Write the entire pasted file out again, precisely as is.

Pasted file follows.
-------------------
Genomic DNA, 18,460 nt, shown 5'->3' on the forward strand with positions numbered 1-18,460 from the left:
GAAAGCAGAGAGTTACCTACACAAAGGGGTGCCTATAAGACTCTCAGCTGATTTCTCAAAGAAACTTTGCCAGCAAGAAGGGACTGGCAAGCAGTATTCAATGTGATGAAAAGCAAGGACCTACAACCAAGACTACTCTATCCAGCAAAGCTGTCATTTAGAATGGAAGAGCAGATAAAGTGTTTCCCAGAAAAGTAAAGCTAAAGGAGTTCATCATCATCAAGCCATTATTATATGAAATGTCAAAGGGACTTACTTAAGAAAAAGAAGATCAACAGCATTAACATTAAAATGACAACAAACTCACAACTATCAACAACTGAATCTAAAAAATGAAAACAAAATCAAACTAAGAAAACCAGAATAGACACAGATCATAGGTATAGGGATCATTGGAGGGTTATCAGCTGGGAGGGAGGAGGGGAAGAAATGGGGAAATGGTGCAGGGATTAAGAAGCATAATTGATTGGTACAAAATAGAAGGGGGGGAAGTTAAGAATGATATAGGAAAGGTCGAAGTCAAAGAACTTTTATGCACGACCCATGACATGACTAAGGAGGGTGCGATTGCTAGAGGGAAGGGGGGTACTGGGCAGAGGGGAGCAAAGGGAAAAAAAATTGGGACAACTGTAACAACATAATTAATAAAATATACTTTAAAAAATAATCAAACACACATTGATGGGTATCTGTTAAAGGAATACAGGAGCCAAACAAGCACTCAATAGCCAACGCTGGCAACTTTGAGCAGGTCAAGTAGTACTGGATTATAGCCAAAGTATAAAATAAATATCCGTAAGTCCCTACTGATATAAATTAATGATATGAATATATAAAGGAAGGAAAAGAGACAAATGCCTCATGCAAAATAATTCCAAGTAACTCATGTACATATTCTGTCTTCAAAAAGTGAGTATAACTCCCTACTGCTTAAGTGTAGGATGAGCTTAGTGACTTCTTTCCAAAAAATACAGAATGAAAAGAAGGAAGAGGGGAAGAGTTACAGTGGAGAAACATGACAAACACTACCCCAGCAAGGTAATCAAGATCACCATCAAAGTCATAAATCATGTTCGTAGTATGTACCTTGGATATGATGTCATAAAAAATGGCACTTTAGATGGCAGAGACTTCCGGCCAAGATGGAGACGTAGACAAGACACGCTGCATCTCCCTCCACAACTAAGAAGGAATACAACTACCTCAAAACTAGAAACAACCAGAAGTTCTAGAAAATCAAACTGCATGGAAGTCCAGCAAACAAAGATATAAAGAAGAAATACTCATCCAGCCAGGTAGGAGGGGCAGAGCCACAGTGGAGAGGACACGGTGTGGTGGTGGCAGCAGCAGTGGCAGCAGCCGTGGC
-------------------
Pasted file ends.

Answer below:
Genomic DNA, 18,460 nt, shown 5'->3' on the forward strand with positions numbered 1-18,460 from the left:
GAAAGCAGAGAGTTACCTACACAAAGGGGTGCCTATAAGACTCTCAGCTGATTTCTCAAAGAAACTTTGCCAGCAAGAAGGGACTGGCAAGCAGTATTCAATGTGATGAAAAGCAAGGACCTACAACCAAGACTACTCTATCCAGCAAAGCTGTCATTTAGAATGGAAGAGCAGATAAAGTGTTTCCCAGAAAAGTAAAGCTAAAGGAGTTCATCATCATCAAGCCATTATTATATGAAATGTCAAAGGGACTTACTTAAGAAAAAGAAGATCAACAGCATTAACATTAAAATGACAACAAACTCACAACTATCAACAACTGAATCTAAAAAATGAAAACAAAATCAAACTAAGAAAACCAGAATAGACACAGATCATAGGTATAGGGATCATTGGAGGGTTATCAGCTGGGAGGGAGGAGGGGAAGAAATGGGGAAATGGTGCAGGGATTAAGAAGCATAATTGATTGGTACAAAATAGAAGGGGGGGAAGTTAAGAATGATATAGGAAAGGTCGAAGTCAAAGAACTTTTATGCACGACCCATGACATGACTAAGGAGGGTGCGATTGCTAGAGGGAAGGGGGGTACTGGGCAGAGGGGAGCAAAGGGAAAAAAAATTGGGACAACTGTAACAACATAATTAATAAAATATACTTTAAAAAATAATCAAACACACATTGATGGGTATCTGTTAAAGGAATACAGGAGCCAAACAAGCACTCAATAGCCAACGCTGGCAACTTTGAGCAGGTCAAGTAGTACTGGATTATAGCCAAAGTATAAAATAAATATCCGTAAGTCCCTACTGATATAAATTAATGATATGAATATATAAAGGAAGGAAAAGAGACAAATGCCTCATGCAAAATAATTCCAAGTAACTCATGTACATATTCTGTCTTCAAAAAGTGAGTATAACTCCCTACTGCTTAAGTGTAGGATGAGCTTAGTGACTTCTTTCCAAAAAATACAGAATGAAAAGAAGGAAGAGGGGAAGAGTTACAGTGGAGAAACATGACAAACACTACCCCAGCAAGGTAATCAAGATCACCATCAAAGTCATAAATCATGTTCGTAGTATGTACCTTGGATATGATGTCATAAAAAATGGCACTTTAGATGGCAGAGACTTCCGGCCAAGATGGAGACGTAGACAAGACACGCTGCATCTCCCTCCACAACTAAGAAGGAATACAACTACCTCAAAACTAGAAACAACCAGAAGTTCTAGAAAATCAAACTGCATGGAAGTCCAGCAAACAAAGATATAAAGAAGAAATACTCATCCAGCCAGGTAGGAGGGGCAGAGCCACAGTGGAGAGGACACGGTGTGGTGGTGGCAGCAGCAGTGGCAGCAGCCGTGGC